The first time I read this it was through Netgalley but I bought the Hardback a few years ago and did a re-read on audio so I could read the second book. There is nothing like a good ole vengeance tale! The gang that beat and hung Kate's pa while she was out in the field is calle The first time I read this it was through Netgalley but I bought the Hardback a few years ago and did a re-read on audio so I could read the second book.
Gordon was so taken by the plot that he called the publisher and bought the subsidiary movie rights out of his own pocket. Gordon approached Director Walter Hill to see if he would be interested in making the movie to which Hill responded that he was as it sounded to Hill like it had a good chase atmosphere and a nice simplicity about it.
Hill was very interested in the project but felt that no studio would let them make the movie as it did not lend itself to named actors so the pair decided to make a western called Last Gun instead. However, financing fell through on the movie when they were about 8 weeks away from shooting and the movie was never made.
Gordon had a window open with Paramount to make a movie and so their attention returned to The Warriors but it meant that they had to start shooting immediately. Then Paramount came onto the scene. We agreed on a development deal, and David Shaber went to work on the screenplay.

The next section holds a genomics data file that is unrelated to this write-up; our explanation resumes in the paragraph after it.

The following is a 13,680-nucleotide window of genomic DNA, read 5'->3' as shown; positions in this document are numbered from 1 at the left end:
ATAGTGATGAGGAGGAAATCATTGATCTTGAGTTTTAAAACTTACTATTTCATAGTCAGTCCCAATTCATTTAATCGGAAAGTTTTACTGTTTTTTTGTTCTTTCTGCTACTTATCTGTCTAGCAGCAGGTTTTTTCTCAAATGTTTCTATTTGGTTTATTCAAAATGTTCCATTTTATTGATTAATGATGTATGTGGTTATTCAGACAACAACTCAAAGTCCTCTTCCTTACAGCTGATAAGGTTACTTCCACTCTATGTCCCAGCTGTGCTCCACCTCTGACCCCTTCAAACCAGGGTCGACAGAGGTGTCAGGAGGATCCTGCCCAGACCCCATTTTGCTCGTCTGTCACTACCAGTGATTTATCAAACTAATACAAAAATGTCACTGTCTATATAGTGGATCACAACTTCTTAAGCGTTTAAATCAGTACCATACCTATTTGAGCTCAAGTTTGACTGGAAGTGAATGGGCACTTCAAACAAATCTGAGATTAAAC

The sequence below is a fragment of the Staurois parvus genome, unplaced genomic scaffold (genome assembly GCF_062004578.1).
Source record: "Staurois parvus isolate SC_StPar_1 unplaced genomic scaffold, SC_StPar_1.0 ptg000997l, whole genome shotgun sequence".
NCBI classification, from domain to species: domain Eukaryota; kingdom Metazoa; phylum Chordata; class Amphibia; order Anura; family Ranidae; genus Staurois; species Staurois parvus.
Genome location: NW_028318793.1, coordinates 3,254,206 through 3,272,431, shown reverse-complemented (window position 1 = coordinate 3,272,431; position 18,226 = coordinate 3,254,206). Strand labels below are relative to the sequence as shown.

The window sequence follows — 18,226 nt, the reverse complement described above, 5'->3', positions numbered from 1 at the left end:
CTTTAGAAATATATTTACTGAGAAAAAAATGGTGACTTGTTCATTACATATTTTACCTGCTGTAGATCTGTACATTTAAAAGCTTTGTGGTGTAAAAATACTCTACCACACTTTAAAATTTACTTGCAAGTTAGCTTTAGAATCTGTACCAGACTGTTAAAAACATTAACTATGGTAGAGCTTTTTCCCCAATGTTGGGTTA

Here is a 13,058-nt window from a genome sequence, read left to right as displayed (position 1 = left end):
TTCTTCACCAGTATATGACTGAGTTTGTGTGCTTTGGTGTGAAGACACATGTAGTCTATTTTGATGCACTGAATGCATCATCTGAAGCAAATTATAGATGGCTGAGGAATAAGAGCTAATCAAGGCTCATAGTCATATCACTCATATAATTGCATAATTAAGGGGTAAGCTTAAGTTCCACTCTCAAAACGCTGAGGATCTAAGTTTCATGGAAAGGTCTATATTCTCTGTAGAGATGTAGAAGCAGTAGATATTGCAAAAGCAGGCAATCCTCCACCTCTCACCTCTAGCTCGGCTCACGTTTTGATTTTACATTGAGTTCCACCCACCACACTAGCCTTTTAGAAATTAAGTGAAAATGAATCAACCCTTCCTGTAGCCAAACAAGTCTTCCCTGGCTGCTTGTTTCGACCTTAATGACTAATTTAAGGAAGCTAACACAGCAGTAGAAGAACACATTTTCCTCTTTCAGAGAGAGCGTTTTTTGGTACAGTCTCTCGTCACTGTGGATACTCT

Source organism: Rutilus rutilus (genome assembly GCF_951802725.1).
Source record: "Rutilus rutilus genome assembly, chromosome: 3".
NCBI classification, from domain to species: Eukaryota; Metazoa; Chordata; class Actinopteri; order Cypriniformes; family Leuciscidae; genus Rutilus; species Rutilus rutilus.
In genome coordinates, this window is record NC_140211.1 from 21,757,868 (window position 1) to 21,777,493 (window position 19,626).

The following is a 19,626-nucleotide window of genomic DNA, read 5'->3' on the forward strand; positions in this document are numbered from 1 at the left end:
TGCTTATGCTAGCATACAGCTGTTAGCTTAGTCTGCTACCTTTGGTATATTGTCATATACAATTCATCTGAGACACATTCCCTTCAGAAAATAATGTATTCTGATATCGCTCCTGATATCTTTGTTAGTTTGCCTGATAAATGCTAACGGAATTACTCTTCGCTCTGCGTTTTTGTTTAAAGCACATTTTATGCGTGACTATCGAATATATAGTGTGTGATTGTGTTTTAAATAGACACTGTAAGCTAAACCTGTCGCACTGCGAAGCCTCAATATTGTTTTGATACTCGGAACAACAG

The way Walter Hill has directed the film, it has a kind of pop-gun violence. This movie is basically an adventure film. The screenplay was solid, but I began to get interested in other ideas in the story, particularly in its allegorical aspects.
I eventually wound up re-writing a lot of it. The novel is a bit more realistic than the film in its portrait of the gang subculture.
We essentially converted that realism and used the gang mainly as a convention to tell a different kind of story. A copy of the script was sent by express messenger to Laszlo so he could read up on it before the interview the following day.
However, following the interview in the top floor suite of the hotel overlooking Central Park, Frank Marshall called the next day to offer the picture to him.
Night-time filming seems to hold a fascination for Walter Hill.
You know, things look altogether different and take on different connotations at night. We did it almost completely on location, in the streets and subway stations of Manhattan and Brooklyn.
And those are nearly impossible situations to control. Hill was based in the Sherry Netherland Hotel near Central Park where he worked on the script and scouted for locations. Hill wanted to use real locations for the movie and not use sound stages which meant that Frank Marshall had to build a good relationship and have extensive meetings with the gang department of the NYPD to find out where they could and could not shoot.
The Transit Authority had a few reservations about screenplay, however they eventually gave us invaluable corporation, allowing us to use real subway stations, including the one at 96th Street and the huge Union Square complex.